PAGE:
The welcome mat was rolled out at campuses across the country. Université de Montréal plans to support 10 Ukrainian students who fled to Poland. Up to $1 million was announced at Western University’s Ivey Business School for 10 displaced Ukrainian students. The University of Alberta, home to the Canadian Institute for Ukrainian Studies, waived tuition fees for Ukrainian students and pledged $1 million to support them financially.
Viviana Fernandez, chair of Scholars at Risk Canada (SAR Canada), said by early April the New York-based global NGO had received 200 applications from Ukrainians and 200 from Russians for scholarship support. She could not predict how many would wind up in Canada but said the organization is “very encouraged” by an increase in universities – 29 in total now – that have joined SAR Canada to support scholars facing violence or persecution.
“The main impetus came with the crisis in Afghanistan,” she said, noting that an expected surge of scholars last summer galvanized university administrations and fundraisers. It’s easier for Ukrainians, she said, as Canadian visa restrictions are looser and processing delays are fewer.
Projects were also quickly devised to support scholars inside Ukraine, where men aged 18 to 60 are barred by President Volodymyr Zelensky’s government from exiting the country in case they are needed to fight. McGill has been arranging support for a law school in Ukraine, for example. “We don’t want to use this war as a brain drain operation,” Dr. Popova said. “A lot of these scholars want to remain in Ukraine and want to keep working in Ukraine.”
Universities Canada (which publishes University Affairs) compiled a list of resources and initiatives on nearly 60 campuses “to support all faculty, staff and students affected by these disturbing events.” Dozens of them included offers of trauma counselling.
At Dalhousie’s school of Russian studies, the summer semester of a study abroad program in St. Petersburg has been shifted to Tallinn in neighbouring Estonia. The program co-ordinator, Russian and European studies professor Yuri Leving, even collected anti-war poetry by Russians, which he found on Facebook. But he decided against using his usual publisher in Russia to avoid jeopardizing the safety of its staff, and is having trouble finding an alternative Russian-language publisher outside Russia. Dr. Leving said the study of Russia should be part of the Canadian government’s military armour. “You need to know your enemy,” he said. “That’s how the Cold War was won.”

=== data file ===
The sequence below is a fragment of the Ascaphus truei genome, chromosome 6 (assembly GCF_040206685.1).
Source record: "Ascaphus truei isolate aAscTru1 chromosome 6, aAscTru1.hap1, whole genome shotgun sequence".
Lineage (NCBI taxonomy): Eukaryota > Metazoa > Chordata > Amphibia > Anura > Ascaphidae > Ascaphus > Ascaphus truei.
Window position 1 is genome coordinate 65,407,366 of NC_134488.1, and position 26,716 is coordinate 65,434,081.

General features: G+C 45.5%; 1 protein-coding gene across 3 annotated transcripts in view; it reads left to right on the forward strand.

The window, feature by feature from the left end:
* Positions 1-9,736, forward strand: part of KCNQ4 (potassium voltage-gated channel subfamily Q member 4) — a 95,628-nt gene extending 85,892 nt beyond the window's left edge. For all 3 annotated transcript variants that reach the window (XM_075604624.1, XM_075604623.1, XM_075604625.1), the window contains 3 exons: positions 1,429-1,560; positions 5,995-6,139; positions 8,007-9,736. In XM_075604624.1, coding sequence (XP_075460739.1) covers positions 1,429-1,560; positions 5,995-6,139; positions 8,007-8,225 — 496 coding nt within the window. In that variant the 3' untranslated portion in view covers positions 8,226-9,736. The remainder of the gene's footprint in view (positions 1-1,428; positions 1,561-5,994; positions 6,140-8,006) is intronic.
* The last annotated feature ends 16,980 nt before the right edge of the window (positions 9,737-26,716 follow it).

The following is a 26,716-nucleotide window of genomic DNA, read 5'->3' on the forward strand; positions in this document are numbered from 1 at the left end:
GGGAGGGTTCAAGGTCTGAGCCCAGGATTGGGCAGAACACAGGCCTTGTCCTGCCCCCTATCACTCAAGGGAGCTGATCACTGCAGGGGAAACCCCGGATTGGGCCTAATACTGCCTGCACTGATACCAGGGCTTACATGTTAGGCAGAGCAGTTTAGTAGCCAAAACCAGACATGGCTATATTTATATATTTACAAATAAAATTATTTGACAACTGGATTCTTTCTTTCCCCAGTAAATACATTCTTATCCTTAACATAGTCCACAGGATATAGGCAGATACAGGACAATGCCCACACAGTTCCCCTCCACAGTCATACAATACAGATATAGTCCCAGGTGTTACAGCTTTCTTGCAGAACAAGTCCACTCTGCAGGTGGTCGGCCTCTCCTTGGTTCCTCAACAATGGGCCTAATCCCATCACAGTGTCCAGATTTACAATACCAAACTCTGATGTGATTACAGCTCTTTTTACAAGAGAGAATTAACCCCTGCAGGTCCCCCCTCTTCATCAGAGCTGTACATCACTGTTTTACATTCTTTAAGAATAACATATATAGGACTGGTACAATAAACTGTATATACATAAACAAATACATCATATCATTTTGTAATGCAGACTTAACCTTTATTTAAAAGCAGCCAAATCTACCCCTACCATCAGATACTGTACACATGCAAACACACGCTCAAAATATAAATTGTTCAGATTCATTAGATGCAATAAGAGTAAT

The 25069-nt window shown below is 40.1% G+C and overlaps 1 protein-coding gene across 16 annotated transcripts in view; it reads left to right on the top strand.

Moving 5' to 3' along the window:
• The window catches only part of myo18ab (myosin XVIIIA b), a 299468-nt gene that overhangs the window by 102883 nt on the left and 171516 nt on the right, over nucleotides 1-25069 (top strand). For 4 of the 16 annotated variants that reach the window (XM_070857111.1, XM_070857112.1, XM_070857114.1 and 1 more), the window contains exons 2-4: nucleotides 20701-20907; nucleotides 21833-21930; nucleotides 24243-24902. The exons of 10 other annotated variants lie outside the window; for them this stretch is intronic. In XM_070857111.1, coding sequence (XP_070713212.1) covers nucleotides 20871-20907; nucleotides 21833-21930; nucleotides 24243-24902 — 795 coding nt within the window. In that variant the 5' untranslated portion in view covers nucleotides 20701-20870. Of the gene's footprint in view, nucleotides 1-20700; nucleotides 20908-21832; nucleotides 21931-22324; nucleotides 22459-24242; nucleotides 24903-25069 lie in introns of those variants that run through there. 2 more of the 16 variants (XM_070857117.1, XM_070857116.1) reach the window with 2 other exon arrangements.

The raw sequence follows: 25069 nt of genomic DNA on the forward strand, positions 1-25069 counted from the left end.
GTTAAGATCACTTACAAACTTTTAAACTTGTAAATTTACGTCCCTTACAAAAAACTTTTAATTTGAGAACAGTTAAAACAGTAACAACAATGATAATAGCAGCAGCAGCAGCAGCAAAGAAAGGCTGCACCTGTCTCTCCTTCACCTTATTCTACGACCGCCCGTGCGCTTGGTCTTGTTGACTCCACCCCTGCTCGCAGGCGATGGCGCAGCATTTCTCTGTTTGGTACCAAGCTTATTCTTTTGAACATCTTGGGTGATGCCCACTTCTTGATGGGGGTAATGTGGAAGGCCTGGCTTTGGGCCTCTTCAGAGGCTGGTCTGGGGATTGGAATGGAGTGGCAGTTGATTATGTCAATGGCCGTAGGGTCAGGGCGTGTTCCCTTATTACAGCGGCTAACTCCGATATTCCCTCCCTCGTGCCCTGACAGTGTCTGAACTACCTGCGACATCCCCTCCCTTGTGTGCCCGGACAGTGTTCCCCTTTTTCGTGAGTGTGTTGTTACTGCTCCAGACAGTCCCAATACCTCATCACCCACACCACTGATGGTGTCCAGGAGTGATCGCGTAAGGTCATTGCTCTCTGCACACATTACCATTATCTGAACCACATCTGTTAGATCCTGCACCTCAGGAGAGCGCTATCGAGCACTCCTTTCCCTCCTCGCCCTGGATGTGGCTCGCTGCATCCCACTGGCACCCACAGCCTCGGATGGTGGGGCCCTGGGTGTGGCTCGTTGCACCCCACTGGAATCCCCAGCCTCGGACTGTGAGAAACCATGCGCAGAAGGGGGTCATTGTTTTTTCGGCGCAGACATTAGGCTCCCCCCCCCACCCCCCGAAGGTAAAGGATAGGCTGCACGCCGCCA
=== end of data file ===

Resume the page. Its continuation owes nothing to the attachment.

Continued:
A group of professors at the U of T, McGill, and the U of A issued a detailed statement in mid-March that blamed Russia alone for the invasion and dismissed NATO expansion and Ukraine’s European Union application as reasons for the conflict. The statement – which was signed by 100 Canadian scholars who study Central and Eastern Europe and Eurasia – was spearheaded by Matthew Light, an associate professor of criminology and European studies at the U of T. He welcomed the “positive development” of discussion over studies and titles. “Maybe we need to be more careful about presenting our research in a more egalitarian way,” he said.
Dr. Hansen is certain that academic interest in Ukraine has increased, though it was unfortunate to come “on the back of so much suffering.” President Putin had aimed to obliterate Ukraine and crush Ukrainian identity, he said. The opposite has occurred.
“The Ukrainians’ sense of identity is stronger than ever and the world’s interest in Ukraine and knowledge of Ukraine is greater than ever. And I predict it will grow.”